Furthermore, many Buddhists even assert that the dualities of "good" and "evil" ultimately break down. "Good" and "evil" would be part of maya, the illusory world of sensory reality. The categories of morality are not grand enough to map onto ultimate reality, and enlightened individuals will see that good and evil blur into one. But such a position means that ultimate reality would not be "good." It wouldn't be "evil" either, but then what assurance exists that "ultimate reality" is even a worthwhile pursuit? And what grounds would there be for living a morally good life as opposed to an amoral life without regard for moral distinctions, or an inactive life avoiding moral choices as much as possible? If Buddhism asserts that reality is not ultimately personal and the distinctions between good and evil are not actually real, then Buddhism does not have a true foundation for ethics. Christianity, on the other hand, can point to the character of God as personally founding morality and providing a basis to distinguish good from evil.
Fourth, Christianity rightly appreciates "desire." Buddhist ethics seems to have a core difficulty at this point. Sakyamuni taught that tanha, "desire" or "attachment," is the root of suffering and is to be dissolved. But some admittedly good things are based on the idea of desire. Love, for example, is "to desire the good of another" (John 15:13; 1 John 4:7-12). One could not even love unless one had a degree of attachment in desiring someone else's well-being. In contrast, Christianity teaches that desire is good when it is properly directed. Paul urges Christians to "desire the greater gifts" of the Spirit (1 Corinthians 12:31; 14:1). In the Psalms, we see pictures of worshipers longing for and desiring fellowship with God (Psalm 42:1-2; 84). And, of course, God does not simply act loving, He is love (1 John 4:9; Psalm 136; John 3:16). Sacrificing desire altogether seems to throw out the proverbial baby (love) with the dirty bathwater (suffering).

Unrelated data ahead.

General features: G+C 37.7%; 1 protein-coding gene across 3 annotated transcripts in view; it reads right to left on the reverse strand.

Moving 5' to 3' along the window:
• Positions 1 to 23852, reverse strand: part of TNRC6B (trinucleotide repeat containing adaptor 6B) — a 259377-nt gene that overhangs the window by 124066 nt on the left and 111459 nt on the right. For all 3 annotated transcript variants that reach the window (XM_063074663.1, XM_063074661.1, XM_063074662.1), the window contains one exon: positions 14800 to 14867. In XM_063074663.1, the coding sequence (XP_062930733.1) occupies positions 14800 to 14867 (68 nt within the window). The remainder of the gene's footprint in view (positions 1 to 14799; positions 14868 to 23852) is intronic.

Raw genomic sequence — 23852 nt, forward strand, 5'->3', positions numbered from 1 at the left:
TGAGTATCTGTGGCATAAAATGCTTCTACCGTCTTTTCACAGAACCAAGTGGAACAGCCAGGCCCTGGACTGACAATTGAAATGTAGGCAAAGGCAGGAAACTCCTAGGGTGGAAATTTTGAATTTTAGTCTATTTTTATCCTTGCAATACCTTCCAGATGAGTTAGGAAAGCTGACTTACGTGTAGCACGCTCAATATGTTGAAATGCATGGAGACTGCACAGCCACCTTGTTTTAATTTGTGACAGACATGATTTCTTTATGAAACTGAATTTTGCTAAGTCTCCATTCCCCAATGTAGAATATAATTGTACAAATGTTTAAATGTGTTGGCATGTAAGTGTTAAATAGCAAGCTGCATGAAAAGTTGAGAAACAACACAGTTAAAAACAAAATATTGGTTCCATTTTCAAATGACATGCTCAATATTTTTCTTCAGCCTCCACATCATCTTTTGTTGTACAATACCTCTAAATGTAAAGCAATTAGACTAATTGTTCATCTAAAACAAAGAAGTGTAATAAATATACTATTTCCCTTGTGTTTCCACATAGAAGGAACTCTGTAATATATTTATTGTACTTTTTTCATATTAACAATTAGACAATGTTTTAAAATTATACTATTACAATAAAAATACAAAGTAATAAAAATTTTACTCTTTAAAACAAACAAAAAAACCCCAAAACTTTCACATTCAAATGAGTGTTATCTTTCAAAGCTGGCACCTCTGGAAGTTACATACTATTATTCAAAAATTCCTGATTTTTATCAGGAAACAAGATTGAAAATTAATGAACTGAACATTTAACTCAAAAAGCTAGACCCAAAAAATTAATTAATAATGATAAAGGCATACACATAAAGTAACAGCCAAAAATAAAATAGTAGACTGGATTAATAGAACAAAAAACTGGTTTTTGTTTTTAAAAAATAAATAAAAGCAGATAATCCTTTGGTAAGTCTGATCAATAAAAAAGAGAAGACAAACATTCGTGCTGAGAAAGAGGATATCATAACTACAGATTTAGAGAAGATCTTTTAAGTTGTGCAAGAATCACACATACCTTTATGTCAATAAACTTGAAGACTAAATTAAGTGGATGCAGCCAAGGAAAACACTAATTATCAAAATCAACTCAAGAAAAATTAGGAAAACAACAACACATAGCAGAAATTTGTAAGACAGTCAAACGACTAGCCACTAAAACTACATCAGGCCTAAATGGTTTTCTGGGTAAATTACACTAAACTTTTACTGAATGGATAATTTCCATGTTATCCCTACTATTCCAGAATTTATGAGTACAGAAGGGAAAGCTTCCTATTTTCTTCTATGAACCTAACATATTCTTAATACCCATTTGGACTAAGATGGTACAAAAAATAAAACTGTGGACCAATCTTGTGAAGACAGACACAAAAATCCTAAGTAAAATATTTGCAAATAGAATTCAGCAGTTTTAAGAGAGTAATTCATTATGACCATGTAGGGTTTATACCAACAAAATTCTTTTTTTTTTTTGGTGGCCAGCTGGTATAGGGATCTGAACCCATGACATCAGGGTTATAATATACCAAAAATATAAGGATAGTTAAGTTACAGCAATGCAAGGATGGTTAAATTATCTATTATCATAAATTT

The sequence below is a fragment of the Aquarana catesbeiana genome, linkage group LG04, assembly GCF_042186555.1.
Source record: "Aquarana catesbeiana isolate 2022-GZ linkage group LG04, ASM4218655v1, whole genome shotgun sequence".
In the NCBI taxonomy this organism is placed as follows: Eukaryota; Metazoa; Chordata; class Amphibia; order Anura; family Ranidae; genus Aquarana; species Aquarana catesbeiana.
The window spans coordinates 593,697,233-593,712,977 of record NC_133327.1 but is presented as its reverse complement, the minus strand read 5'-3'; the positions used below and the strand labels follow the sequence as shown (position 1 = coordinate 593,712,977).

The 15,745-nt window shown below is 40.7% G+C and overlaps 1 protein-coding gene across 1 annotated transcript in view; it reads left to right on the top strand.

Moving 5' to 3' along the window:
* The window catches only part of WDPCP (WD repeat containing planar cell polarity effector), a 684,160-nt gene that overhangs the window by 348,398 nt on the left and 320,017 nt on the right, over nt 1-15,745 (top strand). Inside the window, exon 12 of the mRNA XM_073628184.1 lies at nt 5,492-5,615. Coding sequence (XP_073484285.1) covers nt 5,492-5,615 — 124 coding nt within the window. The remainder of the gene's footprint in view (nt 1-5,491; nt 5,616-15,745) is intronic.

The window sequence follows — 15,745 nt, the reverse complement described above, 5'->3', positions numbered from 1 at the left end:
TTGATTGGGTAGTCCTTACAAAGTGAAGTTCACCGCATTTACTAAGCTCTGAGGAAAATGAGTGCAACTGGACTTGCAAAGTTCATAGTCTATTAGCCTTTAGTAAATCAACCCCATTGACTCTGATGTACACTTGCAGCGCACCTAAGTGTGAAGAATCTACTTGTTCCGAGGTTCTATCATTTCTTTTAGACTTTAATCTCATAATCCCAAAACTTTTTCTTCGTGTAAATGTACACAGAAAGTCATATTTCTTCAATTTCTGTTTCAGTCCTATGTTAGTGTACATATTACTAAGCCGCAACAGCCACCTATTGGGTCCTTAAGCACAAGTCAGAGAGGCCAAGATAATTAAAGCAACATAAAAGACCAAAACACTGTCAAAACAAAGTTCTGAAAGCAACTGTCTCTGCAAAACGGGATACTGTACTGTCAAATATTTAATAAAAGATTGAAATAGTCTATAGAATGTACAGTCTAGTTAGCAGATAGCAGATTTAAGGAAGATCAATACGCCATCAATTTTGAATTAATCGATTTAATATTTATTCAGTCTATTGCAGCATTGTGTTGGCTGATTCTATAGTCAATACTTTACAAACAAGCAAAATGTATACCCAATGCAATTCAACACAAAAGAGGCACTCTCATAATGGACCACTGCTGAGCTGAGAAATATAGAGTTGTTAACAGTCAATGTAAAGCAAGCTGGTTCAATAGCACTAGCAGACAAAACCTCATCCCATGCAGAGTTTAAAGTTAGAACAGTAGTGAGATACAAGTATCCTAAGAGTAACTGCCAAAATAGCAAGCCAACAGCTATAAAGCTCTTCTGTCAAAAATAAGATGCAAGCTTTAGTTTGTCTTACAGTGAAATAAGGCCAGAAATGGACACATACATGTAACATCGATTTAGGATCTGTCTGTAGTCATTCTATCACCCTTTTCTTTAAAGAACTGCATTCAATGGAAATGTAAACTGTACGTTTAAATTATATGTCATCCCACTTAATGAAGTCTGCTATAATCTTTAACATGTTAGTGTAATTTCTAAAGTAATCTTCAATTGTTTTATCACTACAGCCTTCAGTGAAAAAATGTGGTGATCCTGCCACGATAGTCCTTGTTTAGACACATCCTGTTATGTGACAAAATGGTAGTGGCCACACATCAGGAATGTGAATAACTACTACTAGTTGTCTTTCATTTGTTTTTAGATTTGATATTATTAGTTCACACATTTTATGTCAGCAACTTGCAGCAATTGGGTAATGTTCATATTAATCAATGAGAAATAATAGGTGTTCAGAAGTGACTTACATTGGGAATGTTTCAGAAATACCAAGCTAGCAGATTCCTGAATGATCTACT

Fifth is the question "What do you do with your sin?" Buddhism has at least two ideas of sin. Sin is sometimes understood as ignorance. It is sinful if one does not see or understanding reality as Buddhism defines it. However, in Buddhism, there is still an idea of moral error termed "sin." To do something deliberately evil, to break a spiritual or earthly law, or to desire wrong things, these would be identifiable sins. But, this latter definition of sin points to a kind of moral error that requires real atonement. From where can atonement rise? Can atonement come by adherence to karmic principles? Karma is impersonal and amoral. One could do good works to even the balance, but one cannot ever dispose of sin. Karma does not even provide a context whereby moral error is even moral. Whom have we offended if we sin in private? Karma does not care one way or the other because karma is not a person. Can atonement come by prayer or devotion to a Bodhisattva or a Buddha? Even if those characters could offer forgiveness, it seems like sin would still be left unpaid. They would forgive sin showing it to be excusable; it is not a big deal.
Christianity, on the other hand, has the only adequate theological view of sin. In Christianity sin is moral error. Ever since Adam, humans have been sinful creatures. Sin is real. And it sets an infinite gap between man and bliss. Sin demands justice. But it cannot be "balanced out" with an equal or greater amount of good works. If someone has ten times more good works than bad works, then he or she still has bad works on the conscience. What happens to these remaining bad works? Are they just forgiven as if they were not a big deal in the first place? Are they permitted into bliss? Are they mere illusions thus leaving no problem whatsoever? None of these options are suitable.